Insight Editions, $39.99, ISBN 978-1-60887-279-4
Diablo III: Book of Tyrael is a follow up to Diablo III: Book of Cain, and both books are “behind the scenes” look into the lore of Sanctuary, the world in which the Diablo video games are set in. While the previous book was published to tease the release of Diablo III, this one is a prologue of sorts to the upcoming Diablo III expansion Reaper of Souls.
Unlike the previous book, this book is surprisingly coy on the events that would take place in the expansion. However, it offers many spoilers for Diablo III, so if you haven’t played that game but wish to, you may want to put off reading this book until you’ve played the game.
So, this book. Its concept is this: Tyrael has collected the writings of Deckard Cain, who died early in Diablo III, and added a random scrawling here and there to pass the whole thing off as “his”. Hey, it’s Tyrael. He has never done anything to its completion without needing someone to bail his useless rear end out, so it’s not like he’s going to change anytime soon. Tyrael is now presenting “his” book to a member of the newly revitalized Horadrim, so that the fellow is well-prepared to face the upcoming drama in the expansion.
Let’s pretend that the trailer for the expansion – also known as Tyrael Gets His Ass Kicked… Again (Someone Call the Nephelem!) – doesn’t exist. Therefore, all the reader will know from reading this book is that the newly revitalized Horadrim – sprung from the wells of a magical place called Deus Ex Machina, I hear – is charged to proect the Black Soulstone. The Black Soulstone is like the super version of the soulstones in the previous games. Well, let’s hope this Horadrim does a better job than the last batch, but I doubt it, not when they are being “guided” by Tyrael.
If that seems like déjà vu, well, it is. It’s same with the Crusaders, introduced here because that class is going to be playable in the expansion. The problem with the Crusader is that, at this point, that class seems like a redesigned version of the Diablo II class of Paladin. I’d expect the people behind the lore to come up with a different origin for this class, but no. Just like the Paladins, the Crusaders are a bunch of militant folks from the Church of Zakarum that broke off when the founder felt that the Church had become too corrupted for its own good. Are they even trying anymore?
Content-wise, this one has far more substantial lore than the previous book. It covers some of the materials present in the previous book, only in far more detail. I like that. There is a section on Adria, and the authors take pains to mention that she and Maghda are very close, to the point that they even wear the same type of clothes. Now, you can say that maybe the Coven is just like McDonald’s, where everyone wears a uniform, but the accompanying illustration begs to differ. And then there are some more in-depth look at the history of Sanctuary, including events in the previous Diablo III game, and a short glimpse of key NPCs and organizations that showed up in all Diablo games up to this point.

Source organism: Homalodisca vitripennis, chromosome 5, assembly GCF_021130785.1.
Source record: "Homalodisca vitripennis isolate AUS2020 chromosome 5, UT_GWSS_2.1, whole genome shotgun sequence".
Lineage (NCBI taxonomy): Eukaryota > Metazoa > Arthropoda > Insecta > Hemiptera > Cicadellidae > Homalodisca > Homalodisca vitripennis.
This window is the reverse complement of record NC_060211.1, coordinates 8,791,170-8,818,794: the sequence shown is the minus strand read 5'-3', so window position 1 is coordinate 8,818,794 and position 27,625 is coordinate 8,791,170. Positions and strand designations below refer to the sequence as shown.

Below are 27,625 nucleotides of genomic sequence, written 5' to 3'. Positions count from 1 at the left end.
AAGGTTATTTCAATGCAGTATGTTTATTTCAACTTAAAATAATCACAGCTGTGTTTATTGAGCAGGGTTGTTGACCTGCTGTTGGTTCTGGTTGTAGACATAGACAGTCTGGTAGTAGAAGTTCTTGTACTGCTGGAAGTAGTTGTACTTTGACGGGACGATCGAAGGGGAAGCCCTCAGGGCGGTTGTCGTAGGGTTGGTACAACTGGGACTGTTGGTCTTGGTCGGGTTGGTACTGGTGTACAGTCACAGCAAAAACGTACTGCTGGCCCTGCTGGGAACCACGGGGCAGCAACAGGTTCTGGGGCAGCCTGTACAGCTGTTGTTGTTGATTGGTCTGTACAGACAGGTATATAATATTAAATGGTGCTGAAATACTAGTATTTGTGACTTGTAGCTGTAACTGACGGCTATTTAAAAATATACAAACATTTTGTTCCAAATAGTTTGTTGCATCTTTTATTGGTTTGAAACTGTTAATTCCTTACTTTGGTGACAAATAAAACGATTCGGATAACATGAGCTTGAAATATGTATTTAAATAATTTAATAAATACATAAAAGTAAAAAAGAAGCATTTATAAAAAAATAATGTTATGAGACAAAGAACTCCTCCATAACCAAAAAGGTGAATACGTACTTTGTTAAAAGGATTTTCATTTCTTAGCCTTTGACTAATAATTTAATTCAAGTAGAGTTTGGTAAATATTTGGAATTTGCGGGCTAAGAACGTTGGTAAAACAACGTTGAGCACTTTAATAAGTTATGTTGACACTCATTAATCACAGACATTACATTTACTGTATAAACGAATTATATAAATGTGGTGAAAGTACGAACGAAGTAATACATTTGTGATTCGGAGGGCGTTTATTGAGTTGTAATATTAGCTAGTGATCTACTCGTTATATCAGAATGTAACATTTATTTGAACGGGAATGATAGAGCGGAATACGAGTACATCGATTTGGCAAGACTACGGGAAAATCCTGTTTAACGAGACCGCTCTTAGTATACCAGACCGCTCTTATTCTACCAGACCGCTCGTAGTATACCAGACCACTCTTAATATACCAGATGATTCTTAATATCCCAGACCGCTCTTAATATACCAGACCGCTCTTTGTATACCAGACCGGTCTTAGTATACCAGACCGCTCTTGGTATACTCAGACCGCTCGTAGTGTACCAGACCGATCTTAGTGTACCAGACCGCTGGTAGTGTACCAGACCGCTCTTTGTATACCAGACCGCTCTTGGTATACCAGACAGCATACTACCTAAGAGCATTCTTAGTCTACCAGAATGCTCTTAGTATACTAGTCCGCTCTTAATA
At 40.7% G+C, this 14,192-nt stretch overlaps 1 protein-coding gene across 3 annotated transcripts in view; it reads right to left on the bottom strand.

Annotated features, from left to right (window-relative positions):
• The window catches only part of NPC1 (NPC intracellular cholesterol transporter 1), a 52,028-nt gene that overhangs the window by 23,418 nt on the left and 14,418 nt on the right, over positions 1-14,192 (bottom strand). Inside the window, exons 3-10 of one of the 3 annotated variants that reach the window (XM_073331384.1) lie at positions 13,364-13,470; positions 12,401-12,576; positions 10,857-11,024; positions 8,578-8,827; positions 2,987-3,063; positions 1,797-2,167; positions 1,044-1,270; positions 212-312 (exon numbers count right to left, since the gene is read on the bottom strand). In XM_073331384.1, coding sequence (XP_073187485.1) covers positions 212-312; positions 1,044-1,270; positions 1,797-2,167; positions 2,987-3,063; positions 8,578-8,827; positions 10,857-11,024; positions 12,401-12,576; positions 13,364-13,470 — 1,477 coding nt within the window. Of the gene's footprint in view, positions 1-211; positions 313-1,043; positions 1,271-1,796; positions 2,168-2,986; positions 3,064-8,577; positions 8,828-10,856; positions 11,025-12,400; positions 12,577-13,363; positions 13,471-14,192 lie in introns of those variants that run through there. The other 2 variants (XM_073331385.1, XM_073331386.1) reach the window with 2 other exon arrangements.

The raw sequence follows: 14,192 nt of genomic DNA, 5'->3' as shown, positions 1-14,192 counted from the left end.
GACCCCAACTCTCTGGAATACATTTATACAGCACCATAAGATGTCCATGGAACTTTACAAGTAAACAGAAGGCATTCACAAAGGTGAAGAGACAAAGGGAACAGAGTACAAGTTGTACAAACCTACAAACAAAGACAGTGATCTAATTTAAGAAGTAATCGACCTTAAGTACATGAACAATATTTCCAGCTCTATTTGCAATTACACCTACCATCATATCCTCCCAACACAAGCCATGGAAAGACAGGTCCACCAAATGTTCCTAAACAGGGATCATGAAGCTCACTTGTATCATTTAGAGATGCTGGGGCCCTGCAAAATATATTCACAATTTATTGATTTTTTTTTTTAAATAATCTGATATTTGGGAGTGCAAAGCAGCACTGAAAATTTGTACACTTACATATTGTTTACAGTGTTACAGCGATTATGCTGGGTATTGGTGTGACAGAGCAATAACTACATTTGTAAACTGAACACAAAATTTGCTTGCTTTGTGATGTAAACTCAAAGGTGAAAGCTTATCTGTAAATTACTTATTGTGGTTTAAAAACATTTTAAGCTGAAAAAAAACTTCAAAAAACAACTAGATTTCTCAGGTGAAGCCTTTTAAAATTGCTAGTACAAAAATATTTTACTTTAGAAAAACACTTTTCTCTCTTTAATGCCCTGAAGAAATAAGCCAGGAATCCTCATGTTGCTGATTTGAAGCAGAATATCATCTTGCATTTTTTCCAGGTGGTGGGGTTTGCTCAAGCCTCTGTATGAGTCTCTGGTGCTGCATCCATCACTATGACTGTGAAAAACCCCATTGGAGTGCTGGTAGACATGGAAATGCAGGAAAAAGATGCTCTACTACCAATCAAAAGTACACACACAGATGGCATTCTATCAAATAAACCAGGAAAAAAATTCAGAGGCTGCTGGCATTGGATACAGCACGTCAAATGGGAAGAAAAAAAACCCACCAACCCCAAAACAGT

The writing is fine, much more readable and less flowery than the previous book, but this book is far less attractive than the previous book. I love how Book of Cain was printed on paper that looked and felt like old worn parchment. Here, the paper used is… shiny – really shiny, like modern day pages liberally soaked in gold glitter. Some pages are so dark that the words are hard to read. I find it odd that the content is better here, but everything looks worse. The occasional full-page illustrations can be hit or miss. The ones that focus on a single subject are gorgeous, but those portraying an event are often too busy for their own good – it’s hard to figure out what is happening in them even when I squint and peer closely at the page.
Oh, and after all these years, they finally gave a canon name to the Rogue and Mage in the first Diablo game.
I have a much more pleasant experience reading this book compared to the previous book. This one feels more like a “real” book compared to the banal fluff present in the previous book. I just wish it is as pretty too. At any rate, this one is worth a look if you’re a fan of those games and have some money to burn. Like most media tie-ins, though, it won’t be of much relevance to people who are not familiar with those games.